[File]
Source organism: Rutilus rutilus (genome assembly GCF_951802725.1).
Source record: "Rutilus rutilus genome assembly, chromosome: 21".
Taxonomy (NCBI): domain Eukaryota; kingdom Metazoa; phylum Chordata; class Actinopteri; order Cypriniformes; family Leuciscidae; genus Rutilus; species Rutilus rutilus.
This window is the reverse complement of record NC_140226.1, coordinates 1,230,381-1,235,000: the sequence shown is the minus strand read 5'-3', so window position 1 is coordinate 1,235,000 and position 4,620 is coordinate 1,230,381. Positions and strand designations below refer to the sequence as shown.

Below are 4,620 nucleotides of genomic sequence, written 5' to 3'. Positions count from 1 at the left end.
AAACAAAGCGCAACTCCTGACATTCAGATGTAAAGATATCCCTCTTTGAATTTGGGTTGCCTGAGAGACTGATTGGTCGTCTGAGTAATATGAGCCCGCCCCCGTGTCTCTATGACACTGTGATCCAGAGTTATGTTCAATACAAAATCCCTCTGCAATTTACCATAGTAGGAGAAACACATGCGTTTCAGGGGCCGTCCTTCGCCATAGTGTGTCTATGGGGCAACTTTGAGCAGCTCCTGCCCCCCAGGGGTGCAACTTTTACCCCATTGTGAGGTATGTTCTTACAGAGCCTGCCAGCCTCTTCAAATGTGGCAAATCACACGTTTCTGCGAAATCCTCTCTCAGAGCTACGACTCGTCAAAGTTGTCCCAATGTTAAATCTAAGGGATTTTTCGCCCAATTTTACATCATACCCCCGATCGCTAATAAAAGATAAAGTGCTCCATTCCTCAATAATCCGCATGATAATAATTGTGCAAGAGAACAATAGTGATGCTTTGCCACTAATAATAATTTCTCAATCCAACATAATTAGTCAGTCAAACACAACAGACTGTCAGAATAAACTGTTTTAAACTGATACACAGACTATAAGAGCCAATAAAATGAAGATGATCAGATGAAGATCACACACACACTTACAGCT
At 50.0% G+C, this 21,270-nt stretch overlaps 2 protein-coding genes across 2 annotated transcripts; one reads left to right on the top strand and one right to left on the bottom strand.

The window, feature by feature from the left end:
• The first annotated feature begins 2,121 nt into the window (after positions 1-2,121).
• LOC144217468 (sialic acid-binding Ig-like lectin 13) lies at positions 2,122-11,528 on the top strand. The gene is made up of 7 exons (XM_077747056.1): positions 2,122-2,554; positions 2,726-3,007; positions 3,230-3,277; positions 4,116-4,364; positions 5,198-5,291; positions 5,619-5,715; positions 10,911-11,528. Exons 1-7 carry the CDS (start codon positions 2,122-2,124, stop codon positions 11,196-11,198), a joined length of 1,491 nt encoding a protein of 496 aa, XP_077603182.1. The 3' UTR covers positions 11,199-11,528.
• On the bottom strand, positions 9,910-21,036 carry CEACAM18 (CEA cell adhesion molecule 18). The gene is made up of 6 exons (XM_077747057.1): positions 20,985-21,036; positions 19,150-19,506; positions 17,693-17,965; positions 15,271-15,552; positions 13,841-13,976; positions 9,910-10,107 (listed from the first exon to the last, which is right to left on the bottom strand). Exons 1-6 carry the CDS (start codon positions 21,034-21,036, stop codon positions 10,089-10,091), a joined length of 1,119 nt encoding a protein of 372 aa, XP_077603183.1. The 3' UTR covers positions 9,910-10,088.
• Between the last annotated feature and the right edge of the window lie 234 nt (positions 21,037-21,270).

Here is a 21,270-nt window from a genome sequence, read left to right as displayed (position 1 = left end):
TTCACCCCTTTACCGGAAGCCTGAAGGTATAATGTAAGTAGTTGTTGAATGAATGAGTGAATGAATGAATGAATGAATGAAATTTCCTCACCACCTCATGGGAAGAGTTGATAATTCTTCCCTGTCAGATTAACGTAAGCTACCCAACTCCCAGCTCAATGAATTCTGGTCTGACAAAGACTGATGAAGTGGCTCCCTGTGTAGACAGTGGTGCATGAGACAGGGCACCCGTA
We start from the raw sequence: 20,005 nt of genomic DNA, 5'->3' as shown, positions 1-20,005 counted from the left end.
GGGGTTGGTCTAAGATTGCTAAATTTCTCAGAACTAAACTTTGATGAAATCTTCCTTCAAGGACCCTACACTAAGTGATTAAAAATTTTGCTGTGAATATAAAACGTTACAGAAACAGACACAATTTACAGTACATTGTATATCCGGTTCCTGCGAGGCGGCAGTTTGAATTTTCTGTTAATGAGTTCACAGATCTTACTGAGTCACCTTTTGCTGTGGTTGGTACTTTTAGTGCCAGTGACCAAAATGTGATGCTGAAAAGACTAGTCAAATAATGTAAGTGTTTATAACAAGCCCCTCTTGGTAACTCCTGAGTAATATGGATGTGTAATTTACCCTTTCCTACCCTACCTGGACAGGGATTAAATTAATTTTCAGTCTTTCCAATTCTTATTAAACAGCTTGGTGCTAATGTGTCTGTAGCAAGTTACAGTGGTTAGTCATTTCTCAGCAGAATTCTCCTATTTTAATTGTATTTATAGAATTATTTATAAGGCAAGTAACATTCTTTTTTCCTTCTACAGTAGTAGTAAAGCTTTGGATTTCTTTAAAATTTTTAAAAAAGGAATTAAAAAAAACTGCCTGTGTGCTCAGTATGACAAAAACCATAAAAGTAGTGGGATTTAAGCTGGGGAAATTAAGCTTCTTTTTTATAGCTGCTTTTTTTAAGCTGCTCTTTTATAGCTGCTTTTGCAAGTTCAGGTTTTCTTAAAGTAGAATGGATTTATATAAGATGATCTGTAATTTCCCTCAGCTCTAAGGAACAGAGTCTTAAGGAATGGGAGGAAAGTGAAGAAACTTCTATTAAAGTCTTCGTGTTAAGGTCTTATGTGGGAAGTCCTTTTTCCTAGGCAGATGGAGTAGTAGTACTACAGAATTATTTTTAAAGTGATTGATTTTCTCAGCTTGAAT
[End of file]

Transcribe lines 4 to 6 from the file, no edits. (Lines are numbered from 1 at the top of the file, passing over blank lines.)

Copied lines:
This window is the reverse complement of record NC_140226.1, coordinates 1,230,381-1,235,000: the sequence shown is the minus strand read 5'-3', so window position 1 is coordinate 1,235,000 and position 4,620 is coordinate 1,230,381. Positions and strand designations below refer to the sequence as shown.

Below are 4,620 nucleotides of genomic sequence, written 5' to 3'. Positions count from 1 at the left end.
AAACAAAGCGCAACTCCTGACATTCAGATGTAAAGATATCCCTCTTTGAATTTGGGTTGCCTGAGAGACTGATTGGTCGTCTGAGTAATATGAGCCCGCCCCCGTGTCTCTATGACACTGTGATCCAGAGTTATGTTCAATACAAAATCCCTCTGCAATTTACCATAGTAGGAGAAACACATGCGTTTCAGGGGCCGTCCTTCGCCATAGTGTGTCTATGGGGCAACTTTGAGCAGCTCCTGCCCCCCAGGGGTGCAACTTTTACCCCATTGTGAGGTATGTTCTTACAGAGCCTGCCAGCCTCTTCAAATGTGGCAAATCACACGTTTCTGCGAAATCCTCTCTCAGAGCTACGACTCGTCAAAGTTGTCCCAATGTTAAATCTAAGGGATTTTTCGCCCAATTTTACATCATACCCCCGATCGCTAATAAAAGATAAAGTGCTCCATTCCTCAATAATCCGCATGATAATAATTGTGCAAGAGAACAATAGTGATGCTTTGCCACTAATAATAATTTCTCAATCCAACATAATTAGTCAGTCAAACACAACAGACTGTCAGAATAAACTGTTTTAAACTGATACACAGACTATAAGAGCCAATAAAATGAAGATGATCAGATGAAGATCACACACACACTTACAGCT